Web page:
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CFDs are complex instruments. 75% of retail client accounts lose money when trading CFDs, with this investment provider. You can lose your money rapidly due to leverage. Please ensure you understand how this product works and whether you can afford to take the high risk of losing money. CFDs are complex instruments. 75% of retail client accounts lose money when trading CFDs, with this investment provider. You can lose your money rapidly due to leverage. Please ensure you understand how this product works and whether you can afford to take the high risk of losing money.
Bond convexity is a measure of the relationship between a bond’s price and interest rates. It is used to assess the impact that a rise or fall in interest rates can have on a bond’s price – which highlights a bond holder’s exposure to risk.
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To understand convexity, we need to look at what is meant by bond duration – the average time it takes to receive back the cash flows of a bond. It is a useful concept in bond trading because by comparing bond durations, traders may be able to anticipate the degree of price change in a bond after a change in interest rates.
As a rule of thumb, if interest rates increase or decrease by 1%, a bond’s price will decrease or increase 1% for every year of its duration. For example, if a trader had just bought a 10-year bond and interest rates rose by 1%, the bond’s value would likely drop by 10%. If interest rates begin to rise above the return rates of the bond, bond traders may wish to sell.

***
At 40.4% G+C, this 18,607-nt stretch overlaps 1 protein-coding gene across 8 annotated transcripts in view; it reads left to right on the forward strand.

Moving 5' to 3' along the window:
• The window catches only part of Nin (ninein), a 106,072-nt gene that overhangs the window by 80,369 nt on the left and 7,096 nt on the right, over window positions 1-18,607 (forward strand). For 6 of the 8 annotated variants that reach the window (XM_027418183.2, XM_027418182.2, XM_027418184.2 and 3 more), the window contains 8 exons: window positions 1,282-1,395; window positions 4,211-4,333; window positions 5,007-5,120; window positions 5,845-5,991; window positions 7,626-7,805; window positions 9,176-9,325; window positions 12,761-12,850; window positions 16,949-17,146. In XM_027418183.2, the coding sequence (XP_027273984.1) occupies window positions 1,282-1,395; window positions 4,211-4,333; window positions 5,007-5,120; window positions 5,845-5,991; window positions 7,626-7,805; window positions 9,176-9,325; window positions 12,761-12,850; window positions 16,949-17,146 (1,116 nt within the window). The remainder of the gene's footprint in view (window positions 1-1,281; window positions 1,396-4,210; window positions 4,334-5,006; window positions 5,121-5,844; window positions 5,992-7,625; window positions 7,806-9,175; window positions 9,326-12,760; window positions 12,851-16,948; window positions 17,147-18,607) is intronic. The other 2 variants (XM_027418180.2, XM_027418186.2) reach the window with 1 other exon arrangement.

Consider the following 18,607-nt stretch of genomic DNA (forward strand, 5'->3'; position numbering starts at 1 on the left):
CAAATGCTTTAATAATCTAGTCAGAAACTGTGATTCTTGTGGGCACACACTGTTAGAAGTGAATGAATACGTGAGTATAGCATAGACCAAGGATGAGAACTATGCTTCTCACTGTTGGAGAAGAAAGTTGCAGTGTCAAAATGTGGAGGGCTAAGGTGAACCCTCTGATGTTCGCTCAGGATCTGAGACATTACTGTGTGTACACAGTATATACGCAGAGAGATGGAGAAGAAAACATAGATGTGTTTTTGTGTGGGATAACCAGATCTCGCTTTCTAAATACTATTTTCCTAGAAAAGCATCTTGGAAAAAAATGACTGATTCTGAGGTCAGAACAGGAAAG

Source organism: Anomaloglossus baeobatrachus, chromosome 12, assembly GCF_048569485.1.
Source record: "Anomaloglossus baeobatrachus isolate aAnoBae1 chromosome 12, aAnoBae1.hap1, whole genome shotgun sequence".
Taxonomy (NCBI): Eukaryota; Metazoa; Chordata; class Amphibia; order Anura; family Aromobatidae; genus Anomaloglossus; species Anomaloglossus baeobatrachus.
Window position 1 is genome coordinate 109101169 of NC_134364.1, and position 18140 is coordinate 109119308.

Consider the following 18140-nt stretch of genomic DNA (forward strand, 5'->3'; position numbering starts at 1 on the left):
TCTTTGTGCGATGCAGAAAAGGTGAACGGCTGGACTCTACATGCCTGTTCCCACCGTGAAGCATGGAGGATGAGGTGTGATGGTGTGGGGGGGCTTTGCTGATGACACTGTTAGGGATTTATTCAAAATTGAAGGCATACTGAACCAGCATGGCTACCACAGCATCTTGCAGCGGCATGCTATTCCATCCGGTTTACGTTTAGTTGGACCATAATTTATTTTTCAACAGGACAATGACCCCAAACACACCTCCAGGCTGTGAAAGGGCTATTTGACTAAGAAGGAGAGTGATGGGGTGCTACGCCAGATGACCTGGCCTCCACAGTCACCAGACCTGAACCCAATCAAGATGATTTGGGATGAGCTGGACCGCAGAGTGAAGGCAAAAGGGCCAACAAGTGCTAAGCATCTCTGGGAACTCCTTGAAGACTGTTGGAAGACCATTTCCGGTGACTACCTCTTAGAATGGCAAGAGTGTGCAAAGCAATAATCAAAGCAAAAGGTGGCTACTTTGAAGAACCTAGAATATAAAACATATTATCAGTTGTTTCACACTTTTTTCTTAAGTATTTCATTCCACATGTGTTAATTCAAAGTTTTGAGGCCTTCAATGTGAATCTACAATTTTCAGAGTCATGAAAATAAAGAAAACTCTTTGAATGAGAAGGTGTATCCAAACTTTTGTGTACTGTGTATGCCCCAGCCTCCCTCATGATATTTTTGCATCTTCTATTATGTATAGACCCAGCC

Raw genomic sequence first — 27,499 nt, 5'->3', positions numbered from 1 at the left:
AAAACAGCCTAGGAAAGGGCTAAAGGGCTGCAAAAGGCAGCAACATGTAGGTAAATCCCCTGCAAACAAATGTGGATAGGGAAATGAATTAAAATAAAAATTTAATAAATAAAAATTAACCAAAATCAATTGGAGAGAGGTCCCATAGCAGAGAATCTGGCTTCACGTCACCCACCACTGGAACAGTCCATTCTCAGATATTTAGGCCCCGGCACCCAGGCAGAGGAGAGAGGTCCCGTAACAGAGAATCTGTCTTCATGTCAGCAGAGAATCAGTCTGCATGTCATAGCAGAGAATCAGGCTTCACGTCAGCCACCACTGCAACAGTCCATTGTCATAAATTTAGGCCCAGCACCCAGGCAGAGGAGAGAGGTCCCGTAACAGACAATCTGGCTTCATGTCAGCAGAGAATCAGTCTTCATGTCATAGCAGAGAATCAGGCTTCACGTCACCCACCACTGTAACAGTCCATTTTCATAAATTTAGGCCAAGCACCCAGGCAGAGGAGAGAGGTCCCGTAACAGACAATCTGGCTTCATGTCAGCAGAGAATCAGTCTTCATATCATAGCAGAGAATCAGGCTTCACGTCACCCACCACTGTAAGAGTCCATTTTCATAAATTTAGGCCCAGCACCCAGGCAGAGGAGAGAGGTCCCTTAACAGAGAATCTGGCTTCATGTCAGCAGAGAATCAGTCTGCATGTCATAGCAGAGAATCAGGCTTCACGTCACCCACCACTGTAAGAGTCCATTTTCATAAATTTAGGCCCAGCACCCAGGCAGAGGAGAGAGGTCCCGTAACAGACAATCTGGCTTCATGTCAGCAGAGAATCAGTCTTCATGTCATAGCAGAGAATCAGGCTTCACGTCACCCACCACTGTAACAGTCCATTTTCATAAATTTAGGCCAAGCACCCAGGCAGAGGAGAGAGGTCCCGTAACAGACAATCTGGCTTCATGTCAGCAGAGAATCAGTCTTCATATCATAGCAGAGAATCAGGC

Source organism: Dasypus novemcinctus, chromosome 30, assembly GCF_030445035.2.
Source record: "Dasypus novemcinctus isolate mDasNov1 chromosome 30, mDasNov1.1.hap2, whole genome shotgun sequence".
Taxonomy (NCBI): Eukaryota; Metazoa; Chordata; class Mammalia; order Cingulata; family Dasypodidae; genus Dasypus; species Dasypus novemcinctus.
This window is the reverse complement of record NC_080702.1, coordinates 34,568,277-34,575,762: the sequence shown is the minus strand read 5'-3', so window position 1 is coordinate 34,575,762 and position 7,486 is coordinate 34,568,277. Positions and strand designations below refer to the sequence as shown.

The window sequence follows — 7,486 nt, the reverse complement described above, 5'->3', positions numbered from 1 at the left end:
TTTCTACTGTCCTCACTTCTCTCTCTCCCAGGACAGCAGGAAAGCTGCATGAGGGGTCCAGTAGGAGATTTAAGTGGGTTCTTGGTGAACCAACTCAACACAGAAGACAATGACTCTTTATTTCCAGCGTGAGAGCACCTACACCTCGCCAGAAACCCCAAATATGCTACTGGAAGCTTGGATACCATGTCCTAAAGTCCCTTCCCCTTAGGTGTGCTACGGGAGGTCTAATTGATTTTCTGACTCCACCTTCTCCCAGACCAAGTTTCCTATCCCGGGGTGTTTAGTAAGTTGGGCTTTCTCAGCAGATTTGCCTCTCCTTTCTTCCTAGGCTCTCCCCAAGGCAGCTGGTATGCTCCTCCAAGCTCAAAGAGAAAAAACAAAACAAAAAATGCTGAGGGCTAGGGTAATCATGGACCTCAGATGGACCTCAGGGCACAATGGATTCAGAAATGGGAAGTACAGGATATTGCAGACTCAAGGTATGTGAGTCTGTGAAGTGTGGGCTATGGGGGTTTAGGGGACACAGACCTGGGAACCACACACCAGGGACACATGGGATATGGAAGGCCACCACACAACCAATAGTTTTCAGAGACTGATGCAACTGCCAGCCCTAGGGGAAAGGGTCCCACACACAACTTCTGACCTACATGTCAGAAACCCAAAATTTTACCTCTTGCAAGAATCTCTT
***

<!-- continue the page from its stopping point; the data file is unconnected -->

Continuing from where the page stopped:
This is because the bond holder will receive a less attractive rate than they had anticipated when they first bought the bond. In a market with rising interest rates, bond holders look to enter into newly-issued bonds that are giving higher yields.
A change in interest rates can affect the duration of the bond, because an increase in interest rates mean that it would take a longer time for the bond trader to realise a profit. Equally, a drop in interest rates means that it would take a shorter time for a bond trader to realise their full return.
Convexity hopes to correct the disparity between bond prices and interest rates, and it achieves this by accounting for any effect that interest rates can have on the bond’s duration.
The below graph demonstrates the relationship between bond duration and convexity. The bond’s duration is represented by the straight line plotted between ‘interest rates’ and ‘bond prices’. In contrast, the convexity is the curved line that more accurately predicts any changes in a bond’s price in line with interest rate changes.
Generally speaking, there are two forms of convexity: positive and negative.
Traders tend to want positive convexity as it means that bond prices are less sensitive to any changes to interest rates. Negative convexity often works against traders because it means that there will be larger price fluctuations if interest rates rise.
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